A link with more information is available at www.iadc.org/conferences.htm
Technical Session: Performance Drilling
Barnett Shale Drilling and Geological Complexities — Advanced Technologies Provide the Solution. S.S. Janwadkar, S. Morris, M. Thomas, Baker Hughes; G. Jackson, G.K. Roberts, D. Fortenberry, M. Kramer, D. Dennie, Devon Energy.
The Barnett Shale field of North Texas is the most prolific and fastest-growing natural gas field in North America. It has a multi-trillion cu ft equivalent upside potential, but efficient extraction of natural gas from the Barnett shale poses drilling and geological challenges. Geological complexity requires precise placement and drilling of the well as per the directional well plan.
Major challenges that affected efficiency were downhole drill string dynamics, high torque and drag, hole pack-offs and loss circulation. Engineers determined that early detection of downhole problems, such as high vibrations, poor hole cleaning and high equivalent circulating densities, were key to improving drilling performance. Bed boundary detection and formation dip determination were absolutely essential for precise placement of the well as per the directional well plan.
To overcome these challenges, state-of-the-art LWD tools were run to acquire real-time data and images. Real-time data acquired was inclination/azimuth close to the bit, bore/annular pressure and vibration/stick slip. Drilling data gathered real time was crucial to detect and eliminate potential drilling problems. Real-time geological data transmitted to surface was formation resistivity and azimuthal gamma ray measurements. High-resolution images were developed from rea-time azimuthal gamma ray measurements and used to precisely detect bed boundaries and estimate formation dips accurately.
This strategy has been implemented to drill several wells in the Barnett Shale with excellent results. Advanced technologies have helped in significantly improving drilling performance and in precise placement of the wellbore. The rotating hours have reduced from 330 to 165 hours per well. A 48.39% reduction in days required (31.2 to 16.1 days per well) from spud to rig release has been realized.
Drilling Difficult Formations Efficiently with the Use of an Anti Stall Tool. K.S. Selnes, StatoilHydro; C. Clemmensen, Halliburton; N. Reimers, Tomax.
The Anti Stall Tool (AST) is a mechanical downhole device that aims to adjust the drilling torque automatically in real time. Originally the tool was developed for coiled tubing applications, where it has proven its ability in successful reduction of vibrations, motor stalls, equipment failures and general wear and the increase in ROP and run length. The tool has been developed further to be used in rotary drilling. The goal was to remove cutter-induced torque variations and its harmful effects. The tools were made for a variety of hole sizes.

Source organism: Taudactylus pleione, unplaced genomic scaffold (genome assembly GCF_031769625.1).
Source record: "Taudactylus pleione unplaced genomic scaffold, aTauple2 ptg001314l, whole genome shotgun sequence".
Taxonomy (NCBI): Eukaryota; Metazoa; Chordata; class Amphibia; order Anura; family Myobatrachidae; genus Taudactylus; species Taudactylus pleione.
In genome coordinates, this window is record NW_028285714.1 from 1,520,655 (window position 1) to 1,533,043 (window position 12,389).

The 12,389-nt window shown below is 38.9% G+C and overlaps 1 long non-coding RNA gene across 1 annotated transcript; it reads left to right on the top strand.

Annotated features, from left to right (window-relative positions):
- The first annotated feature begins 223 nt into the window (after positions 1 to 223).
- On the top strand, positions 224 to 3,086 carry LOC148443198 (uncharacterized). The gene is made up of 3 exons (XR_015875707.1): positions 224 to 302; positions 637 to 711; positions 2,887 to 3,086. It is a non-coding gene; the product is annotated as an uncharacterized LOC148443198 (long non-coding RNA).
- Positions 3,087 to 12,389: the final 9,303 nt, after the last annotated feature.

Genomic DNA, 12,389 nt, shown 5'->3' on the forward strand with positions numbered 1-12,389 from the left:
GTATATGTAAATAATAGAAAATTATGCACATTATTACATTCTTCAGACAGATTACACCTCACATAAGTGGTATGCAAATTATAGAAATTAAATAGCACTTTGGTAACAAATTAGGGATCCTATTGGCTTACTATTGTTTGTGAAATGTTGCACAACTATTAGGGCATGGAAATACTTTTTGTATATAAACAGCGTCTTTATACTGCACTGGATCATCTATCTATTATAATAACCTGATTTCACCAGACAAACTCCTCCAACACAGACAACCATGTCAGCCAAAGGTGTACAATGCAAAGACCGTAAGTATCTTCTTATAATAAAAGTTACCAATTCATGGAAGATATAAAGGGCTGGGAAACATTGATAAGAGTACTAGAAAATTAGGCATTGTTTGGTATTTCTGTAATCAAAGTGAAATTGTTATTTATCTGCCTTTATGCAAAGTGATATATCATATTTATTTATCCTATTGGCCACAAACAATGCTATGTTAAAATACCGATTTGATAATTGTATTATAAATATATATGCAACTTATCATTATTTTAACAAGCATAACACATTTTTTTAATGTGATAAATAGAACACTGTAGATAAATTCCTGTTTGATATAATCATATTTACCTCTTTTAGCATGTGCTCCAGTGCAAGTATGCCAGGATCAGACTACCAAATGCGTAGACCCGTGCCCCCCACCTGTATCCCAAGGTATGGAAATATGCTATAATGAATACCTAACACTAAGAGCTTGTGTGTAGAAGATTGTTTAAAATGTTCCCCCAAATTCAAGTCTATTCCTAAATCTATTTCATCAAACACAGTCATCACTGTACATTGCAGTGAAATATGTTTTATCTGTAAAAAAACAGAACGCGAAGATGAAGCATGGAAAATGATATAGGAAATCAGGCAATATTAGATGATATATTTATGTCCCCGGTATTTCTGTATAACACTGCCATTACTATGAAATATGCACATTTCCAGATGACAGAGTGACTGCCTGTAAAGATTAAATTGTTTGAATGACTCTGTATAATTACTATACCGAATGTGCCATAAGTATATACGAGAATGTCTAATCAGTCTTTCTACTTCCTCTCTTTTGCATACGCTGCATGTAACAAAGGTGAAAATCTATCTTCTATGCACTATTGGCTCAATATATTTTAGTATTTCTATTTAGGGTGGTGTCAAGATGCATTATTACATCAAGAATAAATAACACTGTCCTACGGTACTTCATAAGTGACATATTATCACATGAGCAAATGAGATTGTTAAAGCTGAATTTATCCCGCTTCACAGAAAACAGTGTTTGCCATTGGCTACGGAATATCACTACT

They were run both in test wells and field trials in different configurations in various bottomhole assemblies with PDC bits and reamers.
The tool has been used in four runs in test wells and 34 runs in 14 wells on regular jobs in the North Sea and Norwegian Sea. The paper describes, both from theory and based on field experience, how the bit-induced torque fluctuations are decreased and how BHA damage is prevented to increase run lengths. The drill string connection over torque is eliminated and high effective drilling torque is ensured to increase the ROP.
Offshore Field Test of a New Integrated System for Real-Time Optimization of the Drilling Process. F.P. Iversen, E. Cayeux, E.W. Dvergsnes, R. Ervik, M. Byrkjeland, International Research Institute of Stavanger; M. Welmer, National Oilwell Varco; A. Torsvoll, M. Balov, E. Haugstad, StatoilHydro; A. Merlo, ENI.
A North Sea field test has been performed of a new drilling control system for real-time optimization and automation control. The system applies continuously updated drilling process models. The aim of the field test was to demonstrate that the incorporation of real-time calibrated process models in drilling control can make the drilling process more reliable, increase efficiency and improve safety for the drilling crew and with regards to well control. The system performs continuous optimization of operational parameters using calibrated process models. Safe operational windows are calculated, and operational sequences are automatically optimized through forward model simulations. The results are applied to machine control in real time, providing process safe guards and increasing process efficiency.
The paper will give a thorough description of the preparations and running of the field test. The test results are evaluated based on success criteria developed prior to the test in cooperation with field operator and drilling contractors. The implications for the work organization are also discussed, particularly in relation to control of data input, decision making and responsibility. This technology will allow for direct integration of the know-how and best current practices into the drilling control system. Automated procedures and tests will give improved control of well conditions. Direct integration of process models will enable safe optimization in the short time span. And coupling the drilling control system to remote input will enable optimization in the long time span.